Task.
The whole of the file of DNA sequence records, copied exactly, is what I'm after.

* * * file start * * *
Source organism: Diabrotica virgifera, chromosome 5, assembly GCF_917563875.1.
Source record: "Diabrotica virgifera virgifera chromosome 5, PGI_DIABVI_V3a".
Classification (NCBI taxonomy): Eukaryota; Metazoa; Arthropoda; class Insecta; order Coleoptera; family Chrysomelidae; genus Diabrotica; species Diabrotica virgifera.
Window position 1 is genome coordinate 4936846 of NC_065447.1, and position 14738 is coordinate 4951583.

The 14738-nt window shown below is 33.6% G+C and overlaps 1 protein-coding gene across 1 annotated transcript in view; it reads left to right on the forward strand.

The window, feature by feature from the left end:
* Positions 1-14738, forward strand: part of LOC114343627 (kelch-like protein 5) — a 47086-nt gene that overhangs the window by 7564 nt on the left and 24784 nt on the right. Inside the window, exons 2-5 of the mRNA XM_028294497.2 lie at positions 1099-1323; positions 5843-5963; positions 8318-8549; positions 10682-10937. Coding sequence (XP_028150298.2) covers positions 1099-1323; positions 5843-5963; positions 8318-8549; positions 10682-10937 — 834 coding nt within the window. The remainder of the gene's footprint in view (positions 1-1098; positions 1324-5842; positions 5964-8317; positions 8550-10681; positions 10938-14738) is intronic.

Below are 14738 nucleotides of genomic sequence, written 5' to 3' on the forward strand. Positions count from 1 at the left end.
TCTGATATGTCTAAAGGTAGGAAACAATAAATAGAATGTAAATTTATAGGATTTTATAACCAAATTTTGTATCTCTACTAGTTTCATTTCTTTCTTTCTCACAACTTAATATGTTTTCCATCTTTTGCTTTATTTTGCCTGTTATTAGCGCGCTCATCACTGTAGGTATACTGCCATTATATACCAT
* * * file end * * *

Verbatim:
Source organism: Diabrotica virgifera, chromosome 5, assembly GCF_917563875.1.
Source record: "Diabrotica virgifera virgifera chromosome 5, PGI_DIABVI_V3a".
Classification (NCBI taxonomy): Eukaryota; Metazoa; Arthropoda; class Insecta; order Coleoptera; family Chrysomelidae; genus Diabrotica; species Diabrotica virgifera.
Window position 1 is genome coordinate 4936846 of NC_065447.1, and position 14738 is coordinate 4951583.

The 14738-nt window shown below is 33.6% G+C and overlaps 1 protein-coding gene across 1 annotated transcript in view; it reads left to right on the forward strand.

The window, feature by feature from the left end:
* Positions 1-14738, forward strand: part of LOC114343627 (kelch-like protein 5) — a 47086-nt gene that overhangs the window by 7564 nt on the left and 24784 nt on the right. Inside the window, exons 2-5 of the mRNA XM_028294497.2 lie at positions 1099-1323; positions 5843-5963; positions 8318-8549; positions 10682-10937. Coding sequence (XP_028150298.2) covers positions 1099-1323; positions 5843-5963; positions 8318-8549; positions 10682-10937 — 834 coding nt within the window. The remainder of the gene's footprint in view (positions 1-1098; positions 1324-5842; positions 5964-8317; positions 8550-10681; positions 10938-14738) is intronic.

Below are 14738 nucleotides of genomic sequence, written 5' to 3' on the forward strand. Positions count from 1 at the left end.
TCTGATATGTCTAAAGGTAGGAAACAATAAATAGAATGTAAATTTATAGGATTTTATAACCAAATTTTGTATCTCTACTAGTTTCATTTCTTTCTTTCTCACAACTTAATATGTTTTCCATCTTTTGCTTTATTTTGCCTGTTATTAGCGCGCTCATCACTGTAGGTATACTGCCATTATATACCAT